Bolivia should make the most of doing gas business with Chile
The head of a Chilean business organization said that Bolivia should "make the most" of the chance to do business
with Chile and should not lose it as a customer over some "patriotic yearning." "I think that Bolivia has a
spectacular opportunity in the gas business; it should open itself up to the world and not waste it, least of all for
a patriotic yearning which in the end is bad business," said Chilean Production and Trade Confederation chairman
He was referring to opposition in Bolivia against exporting its gas to North America through northern Chilean ports, a region Bolivia lost to its neighbour along with its outlet to the Pacific Ocean in the war of 1897. Due to Bolivian pressure to gain an outlet to the Pacific via northern Chile, diplomatic relations between the countries were broken off in 1962, with a brief resumption between 1975 and 1978.
Nevertheless, the countries are attempting to work toward integration in trade matters. The Chilean ports of
Mejillones, Iquique and Arica and the Peruvian port of Ilo all hope to be the shipping port for Bolivian gas exports,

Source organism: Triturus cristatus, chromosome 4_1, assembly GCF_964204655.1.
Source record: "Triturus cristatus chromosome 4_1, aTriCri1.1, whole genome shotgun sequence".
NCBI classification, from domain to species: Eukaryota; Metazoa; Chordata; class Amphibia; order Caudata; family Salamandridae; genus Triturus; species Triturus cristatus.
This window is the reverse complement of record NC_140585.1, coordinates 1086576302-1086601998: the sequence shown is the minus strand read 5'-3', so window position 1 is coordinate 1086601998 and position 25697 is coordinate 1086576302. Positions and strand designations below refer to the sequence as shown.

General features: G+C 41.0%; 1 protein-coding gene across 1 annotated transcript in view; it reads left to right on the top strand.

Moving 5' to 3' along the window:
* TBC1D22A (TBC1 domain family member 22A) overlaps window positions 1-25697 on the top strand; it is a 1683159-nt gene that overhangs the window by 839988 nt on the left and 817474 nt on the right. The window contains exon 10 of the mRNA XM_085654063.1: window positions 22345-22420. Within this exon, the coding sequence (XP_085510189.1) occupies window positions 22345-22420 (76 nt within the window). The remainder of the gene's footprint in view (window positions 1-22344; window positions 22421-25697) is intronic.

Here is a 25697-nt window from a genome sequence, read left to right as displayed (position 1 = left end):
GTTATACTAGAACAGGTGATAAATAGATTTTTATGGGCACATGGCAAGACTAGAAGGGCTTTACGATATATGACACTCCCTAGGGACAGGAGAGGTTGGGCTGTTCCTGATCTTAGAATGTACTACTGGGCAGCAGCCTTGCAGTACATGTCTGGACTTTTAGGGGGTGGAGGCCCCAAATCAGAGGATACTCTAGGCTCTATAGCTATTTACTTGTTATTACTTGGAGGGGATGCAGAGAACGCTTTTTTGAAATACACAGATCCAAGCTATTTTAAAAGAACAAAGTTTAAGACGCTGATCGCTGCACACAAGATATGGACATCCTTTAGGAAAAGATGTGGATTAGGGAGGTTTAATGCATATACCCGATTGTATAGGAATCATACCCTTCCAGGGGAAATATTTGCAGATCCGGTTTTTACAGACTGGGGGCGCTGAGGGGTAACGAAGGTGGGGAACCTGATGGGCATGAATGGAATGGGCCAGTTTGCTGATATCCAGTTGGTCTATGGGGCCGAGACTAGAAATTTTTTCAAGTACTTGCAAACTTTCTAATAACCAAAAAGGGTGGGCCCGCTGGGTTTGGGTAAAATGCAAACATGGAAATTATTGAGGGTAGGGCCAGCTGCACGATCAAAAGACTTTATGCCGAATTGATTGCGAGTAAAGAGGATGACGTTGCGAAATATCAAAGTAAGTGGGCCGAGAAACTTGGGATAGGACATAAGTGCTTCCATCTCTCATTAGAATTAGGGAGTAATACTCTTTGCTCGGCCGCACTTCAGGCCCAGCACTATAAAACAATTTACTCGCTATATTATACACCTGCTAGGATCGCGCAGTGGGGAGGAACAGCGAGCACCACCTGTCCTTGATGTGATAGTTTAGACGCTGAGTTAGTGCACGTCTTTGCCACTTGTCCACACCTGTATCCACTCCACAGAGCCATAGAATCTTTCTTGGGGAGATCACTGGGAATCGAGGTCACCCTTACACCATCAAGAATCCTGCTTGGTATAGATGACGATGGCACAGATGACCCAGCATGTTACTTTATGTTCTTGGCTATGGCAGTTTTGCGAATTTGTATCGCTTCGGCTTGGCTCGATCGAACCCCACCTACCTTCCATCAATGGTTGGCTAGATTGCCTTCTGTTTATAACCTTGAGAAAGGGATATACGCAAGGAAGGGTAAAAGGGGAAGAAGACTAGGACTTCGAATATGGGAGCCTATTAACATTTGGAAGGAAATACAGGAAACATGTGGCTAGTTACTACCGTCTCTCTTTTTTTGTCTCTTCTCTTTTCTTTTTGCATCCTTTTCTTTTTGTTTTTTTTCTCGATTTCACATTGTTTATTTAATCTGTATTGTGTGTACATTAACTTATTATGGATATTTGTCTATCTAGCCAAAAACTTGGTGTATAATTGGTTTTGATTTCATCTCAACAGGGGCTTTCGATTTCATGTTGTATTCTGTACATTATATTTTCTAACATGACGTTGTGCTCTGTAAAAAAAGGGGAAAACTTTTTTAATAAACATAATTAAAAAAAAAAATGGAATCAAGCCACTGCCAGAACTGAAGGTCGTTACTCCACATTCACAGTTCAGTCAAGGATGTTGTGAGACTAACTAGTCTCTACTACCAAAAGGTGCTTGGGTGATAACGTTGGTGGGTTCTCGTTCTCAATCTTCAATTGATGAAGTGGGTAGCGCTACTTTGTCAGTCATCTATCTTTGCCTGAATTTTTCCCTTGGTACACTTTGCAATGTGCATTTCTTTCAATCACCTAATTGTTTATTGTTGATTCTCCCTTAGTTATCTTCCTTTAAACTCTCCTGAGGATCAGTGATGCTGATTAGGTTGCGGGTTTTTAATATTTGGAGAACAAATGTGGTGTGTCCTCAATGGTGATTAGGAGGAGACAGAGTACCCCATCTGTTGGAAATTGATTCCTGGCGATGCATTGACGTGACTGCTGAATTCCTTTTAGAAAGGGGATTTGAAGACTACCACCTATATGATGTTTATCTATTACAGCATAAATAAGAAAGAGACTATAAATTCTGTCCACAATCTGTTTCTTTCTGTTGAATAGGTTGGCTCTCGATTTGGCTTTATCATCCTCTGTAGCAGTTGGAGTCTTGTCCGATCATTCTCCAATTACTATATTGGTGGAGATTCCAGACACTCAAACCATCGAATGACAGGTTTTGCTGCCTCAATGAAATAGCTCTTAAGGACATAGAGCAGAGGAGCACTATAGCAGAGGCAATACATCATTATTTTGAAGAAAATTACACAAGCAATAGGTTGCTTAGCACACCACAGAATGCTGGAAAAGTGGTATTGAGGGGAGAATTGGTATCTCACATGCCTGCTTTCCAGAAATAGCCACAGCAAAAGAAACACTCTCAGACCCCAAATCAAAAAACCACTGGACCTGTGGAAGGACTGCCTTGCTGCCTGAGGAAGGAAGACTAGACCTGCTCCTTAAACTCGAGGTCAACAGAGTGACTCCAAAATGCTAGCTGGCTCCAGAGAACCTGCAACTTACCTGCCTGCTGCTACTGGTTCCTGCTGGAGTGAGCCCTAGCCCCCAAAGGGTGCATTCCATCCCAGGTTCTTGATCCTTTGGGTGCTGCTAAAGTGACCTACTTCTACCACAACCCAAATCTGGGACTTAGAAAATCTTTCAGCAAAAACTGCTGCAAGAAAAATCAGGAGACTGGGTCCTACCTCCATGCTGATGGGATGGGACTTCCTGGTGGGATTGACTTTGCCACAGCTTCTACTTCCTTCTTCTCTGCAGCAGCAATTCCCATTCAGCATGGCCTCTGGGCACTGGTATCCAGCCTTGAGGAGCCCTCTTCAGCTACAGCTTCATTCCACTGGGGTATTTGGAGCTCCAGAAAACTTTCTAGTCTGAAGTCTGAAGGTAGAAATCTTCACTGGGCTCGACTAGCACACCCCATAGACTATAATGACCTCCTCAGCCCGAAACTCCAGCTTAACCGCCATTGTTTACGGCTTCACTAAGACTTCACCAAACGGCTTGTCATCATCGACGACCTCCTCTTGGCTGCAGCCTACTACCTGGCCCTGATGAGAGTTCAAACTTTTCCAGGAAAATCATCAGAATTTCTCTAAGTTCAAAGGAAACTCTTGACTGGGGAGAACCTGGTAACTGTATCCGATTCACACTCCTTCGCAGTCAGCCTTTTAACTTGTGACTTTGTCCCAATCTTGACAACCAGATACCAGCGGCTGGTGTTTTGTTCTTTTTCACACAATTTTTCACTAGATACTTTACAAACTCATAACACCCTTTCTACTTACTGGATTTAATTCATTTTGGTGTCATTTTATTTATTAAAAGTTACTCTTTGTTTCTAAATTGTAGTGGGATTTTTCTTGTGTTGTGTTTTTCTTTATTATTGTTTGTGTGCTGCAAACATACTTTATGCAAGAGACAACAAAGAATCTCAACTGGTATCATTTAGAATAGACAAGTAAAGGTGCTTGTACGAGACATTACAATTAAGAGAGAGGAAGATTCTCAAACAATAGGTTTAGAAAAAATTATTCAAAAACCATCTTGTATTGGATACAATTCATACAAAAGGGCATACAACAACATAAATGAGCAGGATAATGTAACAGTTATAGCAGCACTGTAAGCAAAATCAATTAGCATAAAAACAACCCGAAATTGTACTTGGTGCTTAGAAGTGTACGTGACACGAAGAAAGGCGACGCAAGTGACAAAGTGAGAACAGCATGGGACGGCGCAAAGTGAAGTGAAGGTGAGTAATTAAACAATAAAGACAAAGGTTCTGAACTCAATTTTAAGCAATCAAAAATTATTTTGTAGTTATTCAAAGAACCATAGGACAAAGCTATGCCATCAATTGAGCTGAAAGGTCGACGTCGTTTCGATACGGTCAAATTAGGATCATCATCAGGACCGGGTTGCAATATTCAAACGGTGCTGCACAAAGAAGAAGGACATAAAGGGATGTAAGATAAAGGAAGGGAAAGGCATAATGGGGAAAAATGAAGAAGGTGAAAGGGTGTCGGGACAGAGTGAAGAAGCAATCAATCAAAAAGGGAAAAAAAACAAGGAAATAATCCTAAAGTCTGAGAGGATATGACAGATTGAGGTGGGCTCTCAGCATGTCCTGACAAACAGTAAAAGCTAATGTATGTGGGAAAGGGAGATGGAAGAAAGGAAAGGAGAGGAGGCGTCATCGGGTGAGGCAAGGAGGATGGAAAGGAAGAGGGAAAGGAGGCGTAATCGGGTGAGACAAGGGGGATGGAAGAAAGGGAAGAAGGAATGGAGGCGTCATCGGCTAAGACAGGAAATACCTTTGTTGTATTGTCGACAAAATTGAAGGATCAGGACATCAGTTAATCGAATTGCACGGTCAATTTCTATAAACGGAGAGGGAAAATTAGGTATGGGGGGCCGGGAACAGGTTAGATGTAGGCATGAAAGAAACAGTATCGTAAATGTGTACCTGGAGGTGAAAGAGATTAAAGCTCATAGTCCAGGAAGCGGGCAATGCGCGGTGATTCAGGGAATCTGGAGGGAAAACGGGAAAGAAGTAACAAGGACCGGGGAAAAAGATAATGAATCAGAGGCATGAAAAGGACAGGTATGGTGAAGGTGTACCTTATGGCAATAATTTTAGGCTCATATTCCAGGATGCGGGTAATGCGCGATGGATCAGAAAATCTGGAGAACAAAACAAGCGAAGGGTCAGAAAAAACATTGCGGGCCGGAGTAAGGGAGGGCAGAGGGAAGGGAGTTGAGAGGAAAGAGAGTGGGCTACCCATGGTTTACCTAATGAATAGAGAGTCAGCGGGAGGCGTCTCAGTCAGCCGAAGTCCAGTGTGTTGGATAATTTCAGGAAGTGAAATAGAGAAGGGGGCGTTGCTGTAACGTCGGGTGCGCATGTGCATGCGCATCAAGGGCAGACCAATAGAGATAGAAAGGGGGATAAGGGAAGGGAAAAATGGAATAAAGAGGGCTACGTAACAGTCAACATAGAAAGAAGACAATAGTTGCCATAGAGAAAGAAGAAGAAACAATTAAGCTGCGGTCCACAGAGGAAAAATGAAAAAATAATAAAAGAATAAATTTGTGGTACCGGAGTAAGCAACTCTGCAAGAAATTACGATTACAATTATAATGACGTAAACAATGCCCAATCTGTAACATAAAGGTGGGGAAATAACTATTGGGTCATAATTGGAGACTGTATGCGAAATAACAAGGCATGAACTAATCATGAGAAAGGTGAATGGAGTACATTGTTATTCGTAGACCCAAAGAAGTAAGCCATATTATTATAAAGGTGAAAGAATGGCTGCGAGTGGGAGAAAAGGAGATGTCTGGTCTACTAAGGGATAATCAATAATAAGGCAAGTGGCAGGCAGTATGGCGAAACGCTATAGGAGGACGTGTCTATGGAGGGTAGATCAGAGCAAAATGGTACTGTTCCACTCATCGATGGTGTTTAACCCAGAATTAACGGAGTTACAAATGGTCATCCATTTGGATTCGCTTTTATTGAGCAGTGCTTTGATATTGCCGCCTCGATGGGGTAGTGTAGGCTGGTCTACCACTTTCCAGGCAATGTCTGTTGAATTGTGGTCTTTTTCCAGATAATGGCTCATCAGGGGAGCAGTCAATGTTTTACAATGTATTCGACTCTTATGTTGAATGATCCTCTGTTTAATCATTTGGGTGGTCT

a project calling for a $ 5 bn investment.
Ariztia said it was better to wait until the turmoil of the Bolivian presidential elections died down before even discussing the issue further. "I think it is better for the election storm to die down and then to issue an opinion based on economic and feasibility studies of the effects which such an agreement would have on both nations, but I do hope the gas will be exported through Chile," he said.
In early August, the Bolivian Congress will choose a president from between the two top vote-getters in the June 30 general elections, in which nobody emerged with an absolute majority. Chilean and Bolivian technical teams have met twice to discuss the gas export project, most recently on June 15 in Santiago, but no official report was made regarding that meeting.